Understanding the Nature of Anger
Anger is something that deals with our emotional structure. It’s a state that varies in intensity from light irritation to fury or full-fledged rage.
As most of the medical research might say that anger is completely normal and healthy, but as a matter of fact, it is not. There is absolutely no reason to take it as a healthy sign because there is nothing good or pleasant coming out of you or for others.
Anger can be considered normal only when it is out of our survival instincts. Basically, it is okay to express anger to defend ourselves, which is an instinctual response to threats.
It can be caused by both external and internal circumstances. You can be angry at a specific person, or when you are stuck in traffic or excess worrying about personal problems or due to traumatic memories of the past.
It’s natural and totally great if one wants to convey a message through their feelings, but if your reaction to anger is to explode at something or someone, it is much likely to have a negative impact on you and the people around you.
Effects of Anger
Getting angry or raged up all the time can have serious complications with your daily aspects of life:
1) Mental health: Since it’s a natural human emotion but it is often regarded as negative. Chronic anger uses a lot of energy in the system which clouds our thinking, judgement and makes it harder to focus or to enjoy little things in life. It can also lead to stress, depression, anxiety and other mental issues.
2) Physical health: As one might know that anger is directly related to high blood pressure, expressing anger in the heat of the moment makes you more susceptible to heart disease, low immunity, diabetes and high blood pressure.
3) Relationships: It also causes to leave scars or wounds on the people you love the most, because it’s hard for others to trust you when your only emotion that they feel is anger. They would hesitate to speak honestly and wouldn’t feel comfortable around you.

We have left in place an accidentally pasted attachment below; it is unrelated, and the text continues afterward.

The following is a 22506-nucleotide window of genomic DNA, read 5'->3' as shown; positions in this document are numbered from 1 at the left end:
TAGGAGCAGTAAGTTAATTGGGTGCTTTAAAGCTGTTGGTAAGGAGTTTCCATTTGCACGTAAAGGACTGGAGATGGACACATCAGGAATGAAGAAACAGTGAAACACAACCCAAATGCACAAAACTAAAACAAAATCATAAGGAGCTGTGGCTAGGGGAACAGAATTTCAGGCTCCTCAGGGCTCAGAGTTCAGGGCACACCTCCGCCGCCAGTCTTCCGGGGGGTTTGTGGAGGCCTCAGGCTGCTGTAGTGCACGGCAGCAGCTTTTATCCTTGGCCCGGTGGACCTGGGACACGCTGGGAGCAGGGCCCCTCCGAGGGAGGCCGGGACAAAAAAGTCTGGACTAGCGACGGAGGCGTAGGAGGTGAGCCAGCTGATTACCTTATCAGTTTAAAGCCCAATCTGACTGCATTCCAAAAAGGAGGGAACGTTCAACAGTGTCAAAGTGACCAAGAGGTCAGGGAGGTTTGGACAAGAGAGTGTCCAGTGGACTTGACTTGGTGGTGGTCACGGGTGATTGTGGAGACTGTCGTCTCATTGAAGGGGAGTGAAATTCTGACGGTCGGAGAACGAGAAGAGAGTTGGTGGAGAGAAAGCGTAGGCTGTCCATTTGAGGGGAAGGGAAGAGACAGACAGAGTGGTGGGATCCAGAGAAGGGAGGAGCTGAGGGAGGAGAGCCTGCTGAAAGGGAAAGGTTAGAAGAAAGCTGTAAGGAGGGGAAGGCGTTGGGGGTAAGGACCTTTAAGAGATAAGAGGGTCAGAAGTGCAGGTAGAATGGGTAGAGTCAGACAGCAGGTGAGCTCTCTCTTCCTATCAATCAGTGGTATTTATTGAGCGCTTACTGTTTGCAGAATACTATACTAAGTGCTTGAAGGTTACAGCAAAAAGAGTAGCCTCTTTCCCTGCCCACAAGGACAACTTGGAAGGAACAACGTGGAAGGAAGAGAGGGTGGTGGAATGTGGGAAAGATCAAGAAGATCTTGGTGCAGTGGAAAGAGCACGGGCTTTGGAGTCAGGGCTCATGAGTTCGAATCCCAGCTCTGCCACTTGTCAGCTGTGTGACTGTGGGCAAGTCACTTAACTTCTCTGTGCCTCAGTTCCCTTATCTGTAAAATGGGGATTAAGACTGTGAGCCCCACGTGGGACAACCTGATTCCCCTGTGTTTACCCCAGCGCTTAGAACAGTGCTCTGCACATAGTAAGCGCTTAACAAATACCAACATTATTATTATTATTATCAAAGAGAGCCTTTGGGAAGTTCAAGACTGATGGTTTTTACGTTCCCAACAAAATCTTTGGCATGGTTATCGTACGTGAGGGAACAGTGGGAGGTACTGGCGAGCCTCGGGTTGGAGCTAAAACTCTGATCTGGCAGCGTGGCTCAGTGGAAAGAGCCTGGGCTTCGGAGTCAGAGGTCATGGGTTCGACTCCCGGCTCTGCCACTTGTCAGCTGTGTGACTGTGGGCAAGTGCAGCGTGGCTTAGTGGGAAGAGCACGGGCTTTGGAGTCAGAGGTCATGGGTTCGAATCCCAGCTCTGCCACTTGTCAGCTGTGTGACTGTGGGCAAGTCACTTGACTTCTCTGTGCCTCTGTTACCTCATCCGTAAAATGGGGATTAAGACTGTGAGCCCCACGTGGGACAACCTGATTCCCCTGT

4) Professional life: As far as job life is concerned, it’s fine to have debate with your coworkers or supervisors, but lashing out on them would seriously take a toll on your career and other people’s lives.
How anger management can help you control your life
Anger management is not something about suppressing your anger. It will eventually come out one way or the other regardless of how hard you try to keep it in. The primary aim of anger management is to make you understand the message behind the emotion and let it out in a healthy way where no one gets harmed.
When you master the art of it, you will not only feel better, you will also be able to manage any conflictual situations around you and strengthen personal relationships.
Anger can be a useful emotion if it is expressed properly. This would take some work, but the more you practice it on a daily basis, the better perspective you will have in your life.
1) Learn what’s causing your anger: People generally think it’s the external factors like actions of other people that cause anger. But it has to do more with your internal thinking and how you interpret situations. Negative thinking patterns trigger anger and irritability, such as:
- Overgeneralizing: For example: “You always disrespect me. You never consider my needs. You never listen to me”.
- Blaming: When something bad happens, you tend to blame it on others rather than taking the responsibility yourself.